Even if you reassessed your budget two weeks ago, it might be a good idea to take a look at things again and figure out where you can reinvest that money.

Tracking where your money goes and what the results of your investments are is vital. While it is important to try things out and take risks, you don’t want to repeat things that don’t work over and over again.

Budget Your Time, Not Just Money

In the beginning, some small business owners fall into the trap of thinking of their business simply as the sum of a bunch of things that they do. In order to get ahead, you have to realize that your business is actually a powerful investment.

You put your sweat equity into something to get back more than you put in eventually. You spend money and expend your effort for a purpose, which is why tracking everything is so important.

You don’t want to do a whole bunch of things just to get them done. You don’t want to throw money or hours at problems just to make them go away.

This is why continually assessing not only where your money is going, but where your time is going, is key. If you could bring more value to the business by focusing on marketing rather than the daily running of it, perhaps it is time to bring in a manager, for example.

Recruit At The Right Time

This one is tricky. When is the right time to bring on more people? If you involve too many new team members too soon, it will be a drain on the company. You will essentially be paying a whole bunch of new people to not do much of anything. Of course, no one business owner wants that.

Also, a lot more goes into growing a company than simply hiring new people. Are you looking for full-time or part-time help? Are you looking strictly for freelancers? What kind of skilled workers and collaborators do you need?

Have you expanded so much that you need to outsource things like payroll, technology, or communications? What will Human Resources look like at your company? Legally, how will your company change in response?

There are so many choices to make here, that you can probably see why many entrepreneurs struggle with the growing pains of a booming business.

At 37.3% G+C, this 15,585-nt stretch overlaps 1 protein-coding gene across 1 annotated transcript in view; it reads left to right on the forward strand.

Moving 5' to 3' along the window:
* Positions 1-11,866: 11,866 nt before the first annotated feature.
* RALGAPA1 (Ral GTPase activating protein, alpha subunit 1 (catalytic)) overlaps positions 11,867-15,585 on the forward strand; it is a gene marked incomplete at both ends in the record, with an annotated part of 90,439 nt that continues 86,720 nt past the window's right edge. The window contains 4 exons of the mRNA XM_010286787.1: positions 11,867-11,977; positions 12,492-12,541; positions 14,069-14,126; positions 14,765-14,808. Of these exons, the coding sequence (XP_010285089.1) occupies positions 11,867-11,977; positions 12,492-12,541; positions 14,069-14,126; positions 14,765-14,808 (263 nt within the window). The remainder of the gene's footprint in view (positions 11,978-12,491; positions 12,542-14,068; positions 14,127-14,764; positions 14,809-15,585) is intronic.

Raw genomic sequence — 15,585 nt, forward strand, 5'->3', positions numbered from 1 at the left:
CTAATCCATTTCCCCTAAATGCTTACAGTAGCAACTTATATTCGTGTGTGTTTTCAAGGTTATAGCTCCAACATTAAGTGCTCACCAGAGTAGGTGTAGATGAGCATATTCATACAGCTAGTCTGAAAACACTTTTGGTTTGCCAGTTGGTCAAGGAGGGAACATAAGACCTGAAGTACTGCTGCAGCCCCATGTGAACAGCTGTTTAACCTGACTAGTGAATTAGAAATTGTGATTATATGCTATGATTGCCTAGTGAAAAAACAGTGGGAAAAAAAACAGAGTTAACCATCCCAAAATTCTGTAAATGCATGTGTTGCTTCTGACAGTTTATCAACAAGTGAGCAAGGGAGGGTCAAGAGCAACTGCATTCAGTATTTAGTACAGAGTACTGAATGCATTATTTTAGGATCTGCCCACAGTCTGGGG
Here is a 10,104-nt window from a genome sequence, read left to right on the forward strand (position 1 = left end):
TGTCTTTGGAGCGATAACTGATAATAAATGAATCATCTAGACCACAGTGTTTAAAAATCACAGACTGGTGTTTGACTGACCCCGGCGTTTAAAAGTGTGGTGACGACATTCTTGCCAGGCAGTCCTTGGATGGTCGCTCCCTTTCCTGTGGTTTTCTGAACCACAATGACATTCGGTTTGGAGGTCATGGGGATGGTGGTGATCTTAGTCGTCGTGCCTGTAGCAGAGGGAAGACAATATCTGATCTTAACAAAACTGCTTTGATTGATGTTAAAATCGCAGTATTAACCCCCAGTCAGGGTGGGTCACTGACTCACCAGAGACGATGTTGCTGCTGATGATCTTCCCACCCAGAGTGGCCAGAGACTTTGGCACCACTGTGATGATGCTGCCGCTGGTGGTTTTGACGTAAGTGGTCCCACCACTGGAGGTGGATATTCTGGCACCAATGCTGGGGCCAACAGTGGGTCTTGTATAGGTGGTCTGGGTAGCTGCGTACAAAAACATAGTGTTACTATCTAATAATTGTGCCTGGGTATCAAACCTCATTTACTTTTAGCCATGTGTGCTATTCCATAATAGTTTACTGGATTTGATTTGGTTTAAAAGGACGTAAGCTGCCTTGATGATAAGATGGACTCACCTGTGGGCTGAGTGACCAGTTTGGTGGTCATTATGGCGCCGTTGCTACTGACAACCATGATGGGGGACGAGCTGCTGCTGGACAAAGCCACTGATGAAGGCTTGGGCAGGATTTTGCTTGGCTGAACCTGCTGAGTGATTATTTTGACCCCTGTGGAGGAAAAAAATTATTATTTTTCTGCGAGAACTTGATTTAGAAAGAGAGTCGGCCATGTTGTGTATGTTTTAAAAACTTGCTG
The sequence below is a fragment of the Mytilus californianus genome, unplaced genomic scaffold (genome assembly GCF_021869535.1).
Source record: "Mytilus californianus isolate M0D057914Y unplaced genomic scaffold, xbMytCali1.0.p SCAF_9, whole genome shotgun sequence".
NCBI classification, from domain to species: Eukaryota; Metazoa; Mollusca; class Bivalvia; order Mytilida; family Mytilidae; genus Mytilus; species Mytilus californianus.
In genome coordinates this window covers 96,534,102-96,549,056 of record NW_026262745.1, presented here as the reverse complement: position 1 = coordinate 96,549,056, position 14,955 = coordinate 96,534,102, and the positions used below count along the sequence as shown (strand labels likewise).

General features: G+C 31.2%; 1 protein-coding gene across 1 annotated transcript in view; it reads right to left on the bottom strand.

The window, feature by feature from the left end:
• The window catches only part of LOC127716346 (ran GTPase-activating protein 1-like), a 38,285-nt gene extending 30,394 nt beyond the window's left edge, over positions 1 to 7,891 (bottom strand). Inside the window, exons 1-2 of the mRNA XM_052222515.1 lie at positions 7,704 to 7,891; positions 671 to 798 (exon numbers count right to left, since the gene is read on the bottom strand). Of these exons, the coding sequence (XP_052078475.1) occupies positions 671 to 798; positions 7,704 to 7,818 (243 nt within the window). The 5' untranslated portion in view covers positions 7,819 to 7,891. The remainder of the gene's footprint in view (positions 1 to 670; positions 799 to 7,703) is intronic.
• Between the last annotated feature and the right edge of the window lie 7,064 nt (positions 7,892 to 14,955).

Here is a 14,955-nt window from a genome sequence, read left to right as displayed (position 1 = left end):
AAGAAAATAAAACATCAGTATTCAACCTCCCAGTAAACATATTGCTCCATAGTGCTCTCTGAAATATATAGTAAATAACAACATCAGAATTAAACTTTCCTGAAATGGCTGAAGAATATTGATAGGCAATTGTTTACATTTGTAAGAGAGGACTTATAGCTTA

The Risks of a Small Business Failing To Recruit

Lately, we have likely all been in a store or restaurant where they simply don’t have enough staff to make things run smoothly. This is usually a frustrating situation for both workers and customers. In your own business, you have control and can avoid these headaches.

While you don’t want to bring on a whole bunch of people for no reason, if you recruit too late, you also run some risks. These include:

-Driving yourself insane by creating a situation where you are attempting to do the work of many people alone.
-Putting so much pressure on existing staff that they leave, making the problem worse.
-Missing out on opportunities because you don’t have the manpower to take them on.

Final Thoughts On Small Business Growth

Again, if you have succeeded with your business and it is growing, you should congratulate yourself. And if the transition between being a small business and something bigger is proving to be more difficult than you thought, you are not alone.

Hopefully, these tips help you stay focused and approach growth with excitement, as well as a strong foundation.

About Since 2009, we have helped create 350+ next-generation apps for startups, Fortune 500s, growing businesses, and non-profits from around the globe. Think Partner, Not Agency.